Futures Movers: Oil slumps as Russia-Ukraine tensions, Middle East conflict unsettle traders


Oil futures declined Monday, caught up in a selloff among risky assets as prices extended a pullback after rising last week to their highest levels in more than seven years.

Oil remained underpinned, however, by worries over potential disruptions as traders monitored rising tensions over Ukraine and the interception of missile attacks by Yemen’s Houthi rebels on the United Arab Emirates.

“While fundamental and political forces remain positive for crude oil, those appear to be getting overwhelmed by market forces” Monday, Colin Cieszynski, chief market strategist at SIA Wealth Management, told MarketWatch.

“Last week, crude oil had become technically overbought and was getting due for a trading correction, which has started to unfold,” he said. “The catalyst for this appears to be a general rotation of capital out of equities and commodities and into defensive havens like bonds and gold.” 

Oil’s decline Monday came as U.S. stock benchmarks declined sharply ahead of Wednesday’s Federal Open Market Committee decision on monetary policy and a wave of earnings reports.

West Texas Intermediate crude for March delivery CL00, -3.09% CL.1, -3.09% CLH22, -3.08% fell $1.91, or 2.3%, to $83.23 a barrel on the New York Mercantile Exchange. March Brent crude BRN00, -2.59% BRNH22, -2.59%, the global benchmark, was down $1.70, or 1.9%, at $86.19 a barrel on ICE Futures Europe. Both Brent and WTI lost ground Friday, but logged a fifth straight weekly gain after closing at seven-year highs on Wednesday.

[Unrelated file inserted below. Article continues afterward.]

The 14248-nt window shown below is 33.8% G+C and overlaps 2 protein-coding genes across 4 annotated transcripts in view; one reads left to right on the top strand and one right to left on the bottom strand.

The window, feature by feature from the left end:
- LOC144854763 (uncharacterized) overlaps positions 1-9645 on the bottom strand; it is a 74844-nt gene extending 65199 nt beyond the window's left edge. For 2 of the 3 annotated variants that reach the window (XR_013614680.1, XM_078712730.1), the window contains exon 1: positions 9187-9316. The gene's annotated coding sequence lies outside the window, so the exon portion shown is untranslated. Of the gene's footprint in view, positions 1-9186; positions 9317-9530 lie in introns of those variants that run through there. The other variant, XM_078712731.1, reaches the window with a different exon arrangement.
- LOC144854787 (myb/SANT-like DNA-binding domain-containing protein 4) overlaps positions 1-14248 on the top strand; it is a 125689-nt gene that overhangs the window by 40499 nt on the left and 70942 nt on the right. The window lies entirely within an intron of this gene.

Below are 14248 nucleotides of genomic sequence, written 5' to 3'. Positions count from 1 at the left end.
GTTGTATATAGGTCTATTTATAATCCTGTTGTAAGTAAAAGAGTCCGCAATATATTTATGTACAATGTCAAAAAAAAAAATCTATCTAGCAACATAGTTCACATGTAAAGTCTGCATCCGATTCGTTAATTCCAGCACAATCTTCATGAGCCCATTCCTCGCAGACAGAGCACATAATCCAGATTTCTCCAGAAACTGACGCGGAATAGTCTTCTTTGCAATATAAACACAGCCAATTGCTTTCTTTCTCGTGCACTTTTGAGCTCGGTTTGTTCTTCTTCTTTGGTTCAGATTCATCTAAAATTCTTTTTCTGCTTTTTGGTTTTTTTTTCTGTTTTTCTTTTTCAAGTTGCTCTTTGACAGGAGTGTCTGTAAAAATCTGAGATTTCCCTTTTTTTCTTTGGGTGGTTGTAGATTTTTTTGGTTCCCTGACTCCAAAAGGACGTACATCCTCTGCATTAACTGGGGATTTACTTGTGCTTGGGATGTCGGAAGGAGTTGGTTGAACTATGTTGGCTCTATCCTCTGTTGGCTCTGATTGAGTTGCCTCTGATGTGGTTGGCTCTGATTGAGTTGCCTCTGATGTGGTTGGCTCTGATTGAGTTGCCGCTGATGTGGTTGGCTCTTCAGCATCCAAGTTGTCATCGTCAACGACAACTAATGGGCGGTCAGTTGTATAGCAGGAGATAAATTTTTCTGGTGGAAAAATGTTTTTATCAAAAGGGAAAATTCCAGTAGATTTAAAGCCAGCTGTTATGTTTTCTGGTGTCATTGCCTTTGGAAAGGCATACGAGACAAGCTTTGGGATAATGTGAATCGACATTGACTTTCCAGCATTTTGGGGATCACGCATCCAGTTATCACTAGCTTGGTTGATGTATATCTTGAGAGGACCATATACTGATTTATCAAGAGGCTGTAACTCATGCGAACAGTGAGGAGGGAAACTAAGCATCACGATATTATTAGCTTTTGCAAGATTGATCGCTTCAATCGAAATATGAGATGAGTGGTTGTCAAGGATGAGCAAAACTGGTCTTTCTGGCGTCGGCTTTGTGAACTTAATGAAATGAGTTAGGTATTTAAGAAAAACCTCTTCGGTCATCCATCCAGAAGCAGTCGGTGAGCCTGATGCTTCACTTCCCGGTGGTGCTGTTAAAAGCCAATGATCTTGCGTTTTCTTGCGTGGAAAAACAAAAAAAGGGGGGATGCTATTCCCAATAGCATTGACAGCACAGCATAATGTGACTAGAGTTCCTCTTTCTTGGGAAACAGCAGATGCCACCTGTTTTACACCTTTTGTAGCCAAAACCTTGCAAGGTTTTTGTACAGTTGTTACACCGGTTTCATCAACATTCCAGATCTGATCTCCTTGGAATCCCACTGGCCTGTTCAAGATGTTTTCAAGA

Meanwhile, “the further escalation of the Ukraine conflict and the fraught security situation in the Middle East justify a risk premium on the oil price because the countries involved — Russia and the U.A.E. — are important members of OPEC+. And the extended cartel is finding it hard in any case to achieve the agreed production level,” wrote Carsten Fritsch, analyst at Commerzbank, in a note.

The U.S. State Department over the weekend ordered the families of U.S. diplomatic personnel to leave Ukraine, as concerns grow about an imminent Russian invasion, with the U.S. threatening sanctions if Moscow invades its neighbor. NATO is putting extra forces on standby and sending ships and jets to Eastern Europe.

SeeHow a Russian invasion of Ukraine could trigger market shock waves

Also read: Tensions between Russia and Ukraine aren’t fully priced into commodities

And the United Arab Emirates said it intercepted two ballistic missiles targeting its capital, Abu Dhabi, with Houthi rebels blamed for brewing conflict in the region. Oil prices were lifted last week after the Iran-aligned Houthis claimed responsibility for an attack that targeted a key oil facility in Abu Dhabi, killing three people.

Also on Nymex, February gasoline RBG22, -2.35% lost 1.5% to $2.405 a gallon and February heating oil HOG22, -2.26% fell 1.5% to $2.651 a gallon.

Natural-gas futures for February delivery NGG22, +0.23% traded at $4.007 per million British thermal units, up 0.2%.

The Moneyist: ‘They’ve shown no remorse’: My relatives agreed to rent my apartment, but they never moved in. I was stuck paying the rent for 2 months

Previous article

TaxWatch: Tax season is officially underway. Here are 5 ways to avoid tax headaches this year, according to the IRS

Next article

You may also like


Leave a reply

Your email address will not be published. Required fields are marked *

More in News